An introductory talk honoring Juneeteenth reprised the Buffalo soldiers service. Differences in tribal vocational rehabilitation practices were represented by two dozen specialists. Issues include: (1) many indigenous languages do not have a word for “disability” and (2) practices are broader than federal and state operations.

A wrap up by author Emily Ladow delved into basics of living with disabilities from her book “Demystifying Disability”. She identified a “curb cut principle for Covit” where lessons apply to the pandemic based on disability experience and concepts. Plus, she introduced the practice of speaker self-description for vision limited attendees.

Links To Organizations


Tips For Living With Low Vision for YC OLLI

Tips For Living With Low Vision

Yavapai College OLLI, Workshop R, February 22 2021


  • Susan- computing, education, Accessibility slger123@gmail.com.
  • Donna – Rancher, investor, pastor DBenny39@gmail.com.
  • “Catch the Vision” — “Low Vision Techies At Your Service”.
  • Our helpers – Donna’s Havana (black lab) and Susan’s Corky (white retriever).

We prefer “Low Vision” term versus “macular degeneration”, “visually impaired”, “legally blind”, “visually disabled”, etc.

Caveat: Our tips are social, educational, not so medical and mostly not covered by Medicare.

Simple Every Day Gadgets

  • Mark things with tactile adhesive “dots” from hardware and office stores.
  • Keep files organized with Pen Friend “talking labels”.
  • Orient yourself through multi-colored, motion sensitive wall lights.
  • Apply your contrast sense (e.g. yellow?) for surfaces and things.

Communication and more

iPhone = Apple VoiceOver and gestures, plus magnification

  • Demo: Susan calls Donna.
  • Demo: Donna texts Susan.
  • Demo: “siri, tell me the weather!”.

Learning Resources

  • “Learn macular degeneration”audio explanation from Hadley Institute website
  • Follow weekly podcasts like “Eyes On Success” interviews on people and technology.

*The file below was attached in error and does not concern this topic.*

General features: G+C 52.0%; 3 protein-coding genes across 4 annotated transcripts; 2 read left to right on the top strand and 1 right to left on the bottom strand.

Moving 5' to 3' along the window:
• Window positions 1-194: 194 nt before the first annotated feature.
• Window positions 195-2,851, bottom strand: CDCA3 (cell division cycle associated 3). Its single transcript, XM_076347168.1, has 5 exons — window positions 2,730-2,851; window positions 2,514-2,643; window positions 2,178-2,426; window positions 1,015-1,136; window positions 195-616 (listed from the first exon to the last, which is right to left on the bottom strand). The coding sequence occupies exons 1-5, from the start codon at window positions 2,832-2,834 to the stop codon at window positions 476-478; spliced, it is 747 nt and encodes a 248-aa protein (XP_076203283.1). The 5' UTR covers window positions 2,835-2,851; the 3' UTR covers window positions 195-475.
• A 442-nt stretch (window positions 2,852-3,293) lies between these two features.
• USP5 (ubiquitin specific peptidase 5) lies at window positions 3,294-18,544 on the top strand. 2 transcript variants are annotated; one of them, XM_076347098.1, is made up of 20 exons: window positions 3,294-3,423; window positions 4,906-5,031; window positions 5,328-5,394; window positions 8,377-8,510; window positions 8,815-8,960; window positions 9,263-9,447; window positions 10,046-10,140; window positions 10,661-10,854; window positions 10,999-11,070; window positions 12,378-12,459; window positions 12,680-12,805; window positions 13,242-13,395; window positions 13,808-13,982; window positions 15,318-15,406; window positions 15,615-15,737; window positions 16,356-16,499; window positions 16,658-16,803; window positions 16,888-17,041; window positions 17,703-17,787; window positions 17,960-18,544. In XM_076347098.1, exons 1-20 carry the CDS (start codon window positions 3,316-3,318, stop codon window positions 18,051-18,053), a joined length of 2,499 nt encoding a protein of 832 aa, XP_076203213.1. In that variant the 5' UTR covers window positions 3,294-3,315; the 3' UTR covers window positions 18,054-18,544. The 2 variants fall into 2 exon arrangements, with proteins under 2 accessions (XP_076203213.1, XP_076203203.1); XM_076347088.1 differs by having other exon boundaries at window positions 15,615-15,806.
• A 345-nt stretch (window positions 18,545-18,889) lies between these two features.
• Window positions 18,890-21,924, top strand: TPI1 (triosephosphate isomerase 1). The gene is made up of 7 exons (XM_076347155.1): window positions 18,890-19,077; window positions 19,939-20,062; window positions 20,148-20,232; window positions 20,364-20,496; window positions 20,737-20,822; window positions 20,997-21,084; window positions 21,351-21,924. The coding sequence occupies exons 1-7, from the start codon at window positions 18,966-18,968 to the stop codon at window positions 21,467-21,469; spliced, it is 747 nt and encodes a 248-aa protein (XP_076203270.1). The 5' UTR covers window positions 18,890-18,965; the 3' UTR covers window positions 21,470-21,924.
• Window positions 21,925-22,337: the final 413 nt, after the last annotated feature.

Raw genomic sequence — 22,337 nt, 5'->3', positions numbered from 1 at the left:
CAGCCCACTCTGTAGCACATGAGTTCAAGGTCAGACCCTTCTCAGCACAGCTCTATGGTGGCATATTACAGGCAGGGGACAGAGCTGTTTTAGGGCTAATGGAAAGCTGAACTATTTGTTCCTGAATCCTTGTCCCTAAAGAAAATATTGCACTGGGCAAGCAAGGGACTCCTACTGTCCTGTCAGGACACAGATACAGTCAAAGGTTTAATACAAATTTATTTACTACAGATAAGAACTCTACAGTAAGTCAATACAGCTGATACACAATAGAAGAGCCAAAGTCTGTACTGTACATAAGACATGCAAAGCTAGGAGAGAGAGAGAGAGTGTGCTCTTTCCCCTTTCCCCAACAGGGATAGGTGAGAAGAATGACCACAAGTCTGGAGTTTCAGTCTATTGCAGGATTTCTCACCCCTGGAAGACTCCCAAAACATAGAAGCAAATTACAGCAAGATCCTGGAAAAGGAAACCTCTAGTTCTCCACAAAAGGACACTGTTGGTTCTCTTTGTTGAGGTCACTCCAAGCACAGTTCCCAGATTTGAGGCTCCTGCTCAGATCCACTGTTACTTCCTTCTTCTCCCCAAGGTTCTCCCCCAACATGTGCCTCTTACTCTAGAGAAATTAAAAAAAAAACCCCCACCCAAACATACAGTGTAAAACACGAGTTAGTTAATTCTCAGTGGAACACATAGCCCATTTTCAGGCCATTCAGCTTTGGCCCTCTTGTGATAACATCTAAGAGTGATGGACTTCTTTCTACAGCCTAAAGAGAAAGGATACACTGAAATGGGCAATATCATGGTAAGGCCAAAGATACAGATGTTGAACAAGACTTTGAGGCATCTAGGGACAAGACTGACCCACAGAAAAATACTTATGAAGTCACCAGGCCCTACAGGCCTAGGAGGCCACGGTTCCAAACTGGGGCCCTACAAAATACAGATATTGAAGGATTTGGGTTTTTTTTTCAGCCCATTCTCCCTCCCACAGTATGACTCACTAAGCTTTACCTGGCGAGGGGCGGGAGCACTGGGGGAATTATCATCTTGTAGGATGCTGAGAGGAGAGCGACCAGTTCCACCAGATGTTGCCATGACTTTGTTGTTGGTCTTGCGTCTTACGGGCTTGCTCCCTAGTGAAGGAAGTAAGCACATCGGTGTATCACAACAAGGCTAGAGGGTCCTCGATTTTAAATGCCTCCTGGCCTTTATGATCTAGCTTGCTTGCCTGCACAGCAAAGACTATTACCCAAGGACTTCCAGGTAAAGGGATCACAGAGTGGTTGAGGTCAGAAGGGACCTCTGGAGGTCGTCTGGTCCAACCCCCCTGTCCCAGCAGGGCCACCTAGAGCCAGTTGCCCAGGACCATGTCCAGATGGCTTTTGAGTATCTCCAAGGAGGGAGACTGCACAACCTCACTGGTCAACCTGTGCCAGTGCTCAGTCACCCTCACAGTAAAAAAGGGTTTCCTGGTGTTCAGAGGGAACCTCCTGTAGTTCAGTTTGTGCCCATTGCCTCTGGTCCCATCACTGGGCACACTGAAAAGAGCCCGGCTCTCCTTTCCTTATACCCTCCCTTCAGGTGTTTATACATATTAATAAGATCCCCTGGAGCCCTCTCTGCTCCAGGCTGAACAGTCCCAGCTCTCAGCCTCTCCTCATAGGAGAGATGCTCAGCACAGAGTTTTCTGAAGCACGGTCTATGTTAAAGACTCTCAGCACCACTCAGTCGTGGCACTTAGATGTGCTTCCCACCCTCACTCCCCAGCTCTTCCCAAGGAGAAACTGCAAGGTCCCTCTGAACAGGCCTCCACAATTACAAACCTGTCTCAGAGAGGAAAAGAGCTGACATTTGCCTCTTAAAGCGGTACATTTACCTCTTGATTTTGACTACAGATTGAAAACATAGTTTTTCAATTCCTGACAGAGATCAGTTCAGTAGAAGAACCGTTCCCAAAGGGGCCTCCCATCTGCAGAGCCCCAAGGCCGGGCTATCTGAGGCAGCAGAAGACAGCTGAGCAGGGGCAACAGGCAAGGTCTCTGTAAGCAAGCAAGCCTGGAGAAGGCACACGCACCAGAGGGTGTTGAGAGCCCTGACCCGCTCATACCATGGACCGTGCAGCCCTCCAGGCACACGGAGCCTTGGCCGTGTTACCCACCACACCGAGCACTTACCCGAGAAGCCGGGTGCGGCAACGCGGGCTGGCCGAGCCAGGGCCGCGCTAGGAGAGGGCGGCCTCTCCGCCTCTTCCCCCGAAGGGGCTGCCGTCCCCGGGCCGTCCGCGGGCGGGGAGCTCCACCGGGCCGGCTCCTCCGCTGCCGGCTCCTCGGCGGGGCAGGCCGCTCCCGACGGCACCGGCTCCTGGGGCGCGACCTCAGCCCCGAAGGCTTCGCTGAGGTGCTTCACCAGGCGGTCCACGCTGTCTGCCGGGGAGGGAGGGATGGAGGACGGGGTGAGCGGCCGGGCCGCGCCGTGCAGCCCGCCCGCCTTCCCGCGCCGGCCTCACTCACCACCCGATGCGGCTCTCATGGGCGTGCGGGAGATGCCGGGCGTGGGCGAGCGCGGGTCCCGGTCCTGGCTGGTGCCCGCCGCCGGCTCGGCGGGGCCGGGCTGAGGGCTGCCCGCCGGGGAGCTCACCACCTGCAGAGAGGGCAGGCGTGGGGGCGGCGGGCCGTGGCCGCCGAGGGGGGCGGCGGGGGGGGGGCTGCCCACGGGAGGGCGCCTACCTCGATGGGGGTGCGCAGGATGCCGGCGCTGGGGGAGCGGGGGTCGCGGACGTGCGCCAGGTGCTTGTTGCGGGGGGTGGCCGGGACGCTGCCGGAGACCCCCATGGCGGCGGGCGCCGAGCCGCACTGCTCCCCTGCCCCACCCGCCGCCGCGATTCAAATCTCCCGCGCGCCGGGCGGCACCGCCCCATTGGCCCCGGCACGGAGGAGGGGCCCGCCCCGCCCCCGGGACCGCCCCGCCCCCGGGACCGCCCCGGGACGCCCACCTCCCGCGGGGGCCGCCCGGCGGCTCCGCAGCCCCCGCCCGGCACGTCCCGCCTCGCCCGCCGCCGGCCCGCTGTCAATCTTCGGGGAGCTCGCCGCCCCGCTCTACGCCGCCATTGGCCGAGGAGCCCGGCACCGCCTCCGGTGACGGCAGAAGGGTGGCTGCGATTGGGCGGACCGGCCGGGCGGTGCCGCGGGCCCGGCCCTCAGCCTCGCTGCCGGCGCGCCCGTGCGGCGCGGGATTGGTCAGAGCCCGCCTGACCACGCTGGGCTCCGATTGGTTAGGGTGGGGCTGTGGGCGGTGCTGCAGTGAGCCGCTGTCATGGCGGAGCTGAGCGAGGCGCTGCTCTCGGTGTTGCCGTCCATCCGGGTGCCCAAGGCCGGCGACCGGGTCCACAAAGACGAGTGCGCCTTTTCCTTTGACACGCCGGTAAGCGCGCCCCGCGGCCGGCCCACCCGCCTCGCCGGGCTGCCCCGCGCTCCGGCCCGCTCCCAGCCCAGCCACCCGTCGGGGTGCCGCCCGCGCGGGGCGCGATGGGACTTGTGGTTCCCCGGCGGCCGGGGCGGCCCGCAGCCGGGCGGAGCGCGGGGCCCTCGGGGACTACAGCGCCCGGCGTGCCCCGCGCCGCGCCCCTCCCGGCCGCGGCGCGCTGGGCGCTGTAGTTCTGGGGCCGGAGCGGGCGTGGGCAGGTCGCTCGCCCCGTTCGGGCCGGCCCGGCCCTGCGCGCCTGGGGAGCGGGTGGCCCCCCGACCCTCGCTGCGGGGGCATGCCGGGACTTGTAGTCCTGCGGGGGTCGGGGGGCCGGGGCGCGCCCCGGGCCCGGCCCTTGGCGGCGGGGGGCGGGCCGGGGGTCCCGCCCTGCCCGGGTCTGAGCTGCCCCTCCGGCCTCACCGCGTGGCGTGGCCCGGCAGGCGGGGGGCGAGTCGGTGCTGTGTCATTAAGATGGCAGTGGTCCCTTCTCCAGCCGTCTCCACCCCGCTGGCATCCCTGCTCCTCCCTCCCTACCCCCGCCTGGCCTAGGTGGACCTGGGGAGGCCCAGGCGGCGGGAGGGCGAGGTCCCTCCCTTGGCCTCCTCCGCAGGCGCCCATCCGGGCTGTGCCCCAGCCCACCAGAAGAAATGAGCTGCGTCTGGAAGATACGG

• Join free Digital Talking Book program (call Public Library).
  • Attend local West Yavapai Guidance Clinic, Catch the Vision, People Who Care meetings.

Go beyond magnification into voice

  • Moving window reading and typing commands and text (Windows ZoomText).
  • Total screen reading by keyboard (Windows NVDA).
  • Gestures, reading from screen (Apple).

Note: You adapt to “synthetic speech” and choose voices

Getting around safely

  • Visit a “low vision” specialist. doctor
  • Mark home hazards with contrast.
  • Use yurt feet to feel stairs, curbs, rugs, …
  • Extend arms in front to bend or open doors or use warning buzzer.
  • Get state rehab training for Orientation and Mobility, “white cane”.

Gradually build your life stile

  • Let others help you, but don’t become too dependant.
  • “low vision” is NOT “no vision” — see what you can and use all your senses.
  • Change “Every*body’s home town” — explain, teach, complain.
  • Enjoy well designed Yavapai College campus.

Links to above

Bon Voyage!!!


Resources, Conferences, updates

some resources from the conference interview circuit, including two Apple apps with podcasts. More to come…


Coming Course: Living With Low Vision

  • What:Confident Living with Low Vision Course
  • When:Spring 2019 March 7,14,21,28,April 4
    Thursdays 1:00 to 3:15 p.m.
  • Where:Prescott United Methodist Church Campus
    505 West Gurley Street
    Douglas Meeting Room across from the People Who Care office.
  • Registration: is a must! Call 928-445-2480.
    A family member or friend is welcome to participate in the course.
    Course is limited to 30 participants.
  • Topics

    • Understanding Medical Conditions of the Eye,
    • Research & Treatment, Vitamins Make a Difference
    • Orientation & Mobility, Guide Dogs
    • Getting Organized, Safety Steps,
    • Reading and Writing & Lighting Tips, ‘Your Home is Your Castle’
    • Community Resources
    • Dealing with Life’s Changes
    • Audio and other Useful Technologies

Members of Catch the Vision will tell our assistive technology stories and illustrate, for example: Basic Apple VoiceOver use; iPhone and iPad reading and recognition apps; Pen Friend note taker; computer screen readers; and entertainment products.

Highly Recommended!!!